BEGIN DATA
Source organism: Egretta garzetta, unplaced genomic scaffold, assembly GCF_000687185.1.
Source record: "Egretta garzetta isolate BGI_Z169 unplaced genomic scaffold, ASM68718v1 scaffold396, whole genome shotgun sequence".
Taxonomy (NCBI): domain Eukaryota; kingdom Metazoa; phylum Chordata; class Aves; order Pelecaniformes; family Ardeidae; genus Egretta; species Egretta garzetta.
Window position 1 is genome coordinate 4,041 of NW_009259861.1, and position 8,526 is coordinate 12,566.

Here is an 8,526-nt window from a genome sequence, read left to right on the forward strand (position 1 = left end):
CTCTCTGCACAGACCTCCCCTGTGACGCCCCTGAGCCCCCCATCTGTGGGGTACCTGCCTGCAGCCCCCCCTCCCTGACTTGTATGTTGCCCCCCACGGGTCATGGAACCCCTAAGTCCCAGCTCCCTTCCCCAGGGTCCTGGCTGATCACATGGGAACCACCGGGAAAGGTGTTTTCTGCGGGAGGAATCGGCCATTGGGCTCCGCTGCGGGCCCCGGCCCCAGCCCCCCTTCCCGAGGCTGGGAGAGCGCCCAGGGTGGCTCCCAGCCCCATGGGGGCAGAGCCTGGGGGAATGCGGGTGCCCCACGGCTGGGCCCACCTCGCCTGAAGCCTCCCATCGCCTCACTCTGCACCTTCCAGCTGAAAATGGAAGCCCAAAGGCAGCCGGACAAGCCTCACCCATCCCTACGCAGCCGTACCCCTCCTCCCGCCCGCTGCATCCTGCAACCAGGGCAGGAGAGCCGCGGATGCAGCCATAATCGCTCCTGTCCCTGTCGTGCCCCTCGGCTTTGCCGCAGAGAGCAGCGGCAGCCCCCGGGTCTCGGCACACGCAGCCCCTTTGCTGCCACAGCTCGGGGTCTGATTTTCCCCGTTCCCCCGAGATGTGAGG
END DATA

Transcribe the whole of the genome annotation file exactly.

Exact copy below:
Source organism: Egretta garzetta, unplaced genomic scaffold, assembly GCF_000687185.1.
Source record: "Egretta garzetta isolate BGI_Z169 unplaced genomic scaffold, ASM68718v1 scaffold396, whole genome shotgun sequence".
Taxonomy (NCBI): domain Eukaryota; kingdom Metazoa; phylum Chordata; class Aves; order Pelecaniformes; family Ardeidae; genus Egretta; species Egretta garzetta.
Window position 1 is genome coordinate 4,041 of NW_009259861.1, and position 8,526 is coordinate 12,566.

Here is an 8,526-nt window from a genome sequence, read left to right on the forward strand (position 1 = left end):
CTCTCTGCACAGACCTCCCCTGTGACGCCCCTGAGCCCCCCATCTGTGGGGTACCTGCCTGCAGCCCCCCCTCCCTGACTTGTATGTTGCCCCCCACGGGTCATGGAACCCCTAAGTCCCAGCTCCCTTCCCCAGGGTCCTGGCTGATCACATGGGAACCACCGGGAAAGGTGTTTTCTGCGGGAGGAATCGGCCATTGGGCTCCGCTGCGGGCCCCGGCCCCAGCCCCCCTTCCCGAGGCTGGGAGAGCGCCCAGGGTGGCTCCCAGCCCCATGGGGGCAGAGCCTGGGGGAATGCGGGTGCCCCACGGCTGGGCCCACCTCGCCTGAAGCCTCCCATCGCCTCACTCTGCACCTTCCAGCTGAAAATGGAAGCCCAAAGGCAGCCGGACAAGCCTCACCCATCCCTACGCAGCCGTACCCCTCCTCCCGCCCGCTGCATCCTGCAACCAGGGCAGGAGAGCCGCGGATGCAGCCATAATCGCTCCTGTCCCTGTCGTGCCCCTCGGCTTTGCCGCAGAGAGCAGCGGCAGCCCCCGGGTCTCGGCACACGCAGCCCCTTTGCTGCCACAGCTCGGGGTCTGATTTTCCCCGTTCCCCCGAGATGTGAGG